IN 1816, a French naval frigate, the Méduse, ran
aground off the coast of Mauritania. Survivors of the wreck took to
a raft, but few survived the two-week wait for rescue. The episode
caused a scandal in France, and inspired the dramatic, harrowing
painting by Théodore Géricault The Raft of the Medusa. It
is this painting that inspired Simon Armitage's play of the same
name (BBC2, Saturday), just about the time as a boat carrying 700
migrants capsized near Lampedusa.
That Armitage's play is about the plight of the migrant, cast
adrift in a dysfunctional world, renders this coincidence more than
a little chilling.
Armitage's reworking of the story is set at Medusa Farm, in a
near future where the sea-levels are rising dangerously. The two
inhabitants are joined by a third - a Romanian seeking refuge from
his own flooded world; and the drama then turns on the response of
the two "natives" to this interloper. So far, so obvious. But what
gave this play its texture was the environment of Dungeness, that
bizarre moonscape on the Kent coast which also inspired the
paintings and films of Derek Jarman.
The other element that raised this drama from standard Afternoon
Play-fare to something a good deal more memorable was the visual
realisation of the play, created by Richard Heslop. The Raft of
the Medusa was thus, using current jargon, a "multi-platform"
production: to be enjoyed either as a straight radio play, or as a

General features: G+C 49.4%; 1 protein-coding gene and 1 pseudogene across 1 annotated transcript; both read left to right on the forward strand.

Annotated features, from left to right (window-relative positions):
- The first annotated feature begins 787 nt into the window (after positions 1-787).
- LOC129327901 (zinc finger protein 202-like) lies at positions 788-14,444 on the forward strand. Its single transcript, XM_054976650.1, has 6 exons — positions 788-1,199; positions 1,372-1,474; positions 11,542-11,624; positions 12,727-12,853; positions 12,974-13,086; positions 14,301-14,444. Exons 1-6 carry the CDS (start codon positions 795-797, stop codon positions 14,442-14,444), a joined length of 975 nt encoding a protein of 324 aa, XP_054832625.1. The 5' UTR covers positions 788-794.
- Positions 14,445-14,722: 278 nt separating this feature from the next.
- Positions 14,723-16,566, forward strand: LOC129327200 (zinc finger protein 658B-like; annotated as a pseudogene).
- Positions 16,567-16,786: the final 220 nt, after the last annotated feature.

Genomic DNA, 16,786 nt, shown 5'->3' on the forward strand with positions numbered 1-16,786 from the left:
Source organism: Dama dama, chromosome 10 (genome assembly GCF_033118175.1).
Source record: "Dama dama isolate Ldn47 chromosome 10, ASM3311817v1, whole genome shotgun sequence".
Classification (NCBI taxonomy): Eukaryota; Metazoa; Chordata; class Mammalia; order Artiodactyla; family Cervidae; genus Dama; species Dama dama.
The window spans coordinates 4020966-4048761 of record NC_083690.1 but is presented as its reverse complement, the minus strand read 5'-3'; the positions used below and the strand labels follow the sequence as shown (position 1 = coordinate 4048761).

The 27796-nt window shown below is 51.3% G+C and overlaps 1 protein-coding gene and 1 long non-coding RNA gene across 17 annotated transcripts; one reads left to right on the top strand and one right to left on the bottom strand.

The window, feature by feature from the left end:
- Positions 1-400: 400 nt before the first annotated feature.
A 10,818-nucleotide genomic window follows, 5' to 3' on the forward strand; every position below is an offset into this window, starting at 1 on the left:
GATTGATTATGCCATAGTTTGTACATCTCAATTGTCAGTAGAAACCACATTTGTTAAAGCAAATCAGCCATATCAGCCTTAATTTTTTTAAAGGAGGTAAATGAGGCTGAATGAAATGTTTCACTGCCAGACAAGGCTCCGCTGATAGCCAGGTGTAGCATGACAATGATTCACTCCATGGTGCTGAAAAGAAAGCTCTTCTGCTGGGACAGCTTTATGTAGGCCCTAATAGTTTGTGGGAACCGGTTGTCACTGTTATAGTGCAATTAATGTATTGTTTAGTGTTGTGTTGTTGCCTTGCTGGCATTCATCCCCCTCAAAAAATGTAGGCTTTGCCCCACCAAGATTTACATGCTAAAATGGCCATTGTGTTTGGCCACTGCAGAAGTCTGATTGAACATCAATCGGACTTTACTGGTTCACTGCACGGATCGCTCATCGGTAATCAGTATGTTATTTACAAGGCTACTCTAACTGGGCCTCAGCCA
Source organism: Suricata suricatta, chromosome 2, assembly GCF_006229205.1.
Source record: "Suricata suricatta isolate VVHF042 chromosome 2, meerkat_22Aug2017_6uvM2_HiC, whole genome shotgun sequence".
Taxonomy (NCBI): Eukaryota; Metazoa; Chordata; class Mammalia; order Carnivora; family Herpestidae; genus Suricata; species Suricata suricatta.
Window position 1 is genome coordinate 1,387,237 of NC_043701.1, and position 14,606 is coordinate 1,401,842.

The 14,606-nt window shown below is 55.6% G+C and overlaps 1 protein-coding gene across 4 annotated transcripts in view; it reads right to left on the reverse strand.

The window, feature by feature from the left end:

film (viewable on the Radio 4 website).
Again, the prompt for this came from the films of Jarman, whose
"illustrated soundtracks" were more painterly than cinematic in
Although a radio critic, I am not so partisan as to deny that,
almost without exception, the visual trumps the aural. Thus, even
when Heslop's images were slow-moving, it was the beauty of the
image that was ultimately the more captivating aspect of this
production rather than the dialogue and well-paced narrative.
The marriage between the visual and the aural is always an
unequal one; or, to put it another way, in a multi-platform
scenario there are some platforms that are set higher and are
better lit than others.
Mere words can also be side-lined by other aural distractions.
Last week's Lives in a Landscape (Radio 4, Wednesday)
provides a case in point: a programme whose atmospheric ambience
lingers well beyond what people actually said.
Perhaps this is the point. Certainly, the accounts of living in
Lindisfarne which Alan Dein drew from his guests provided us with
nothing more than we might expect: a picture of a community growing
old, where traditional skills are disappearing.
The essentially downbeat tone of the programme was established
from the outset, when the Vicar of Lindisfarne, the Revd Paul
Collins, was heard announcing to his congregation the presence of a
BBC recording team, except, as he admitted, he could not remember
the name of the programme.
On the other hand, it was a documentary that was suffused with
the crunch of shingle and the cry of gulls - such that one could
almost smell the salt-sea air. Now that really would be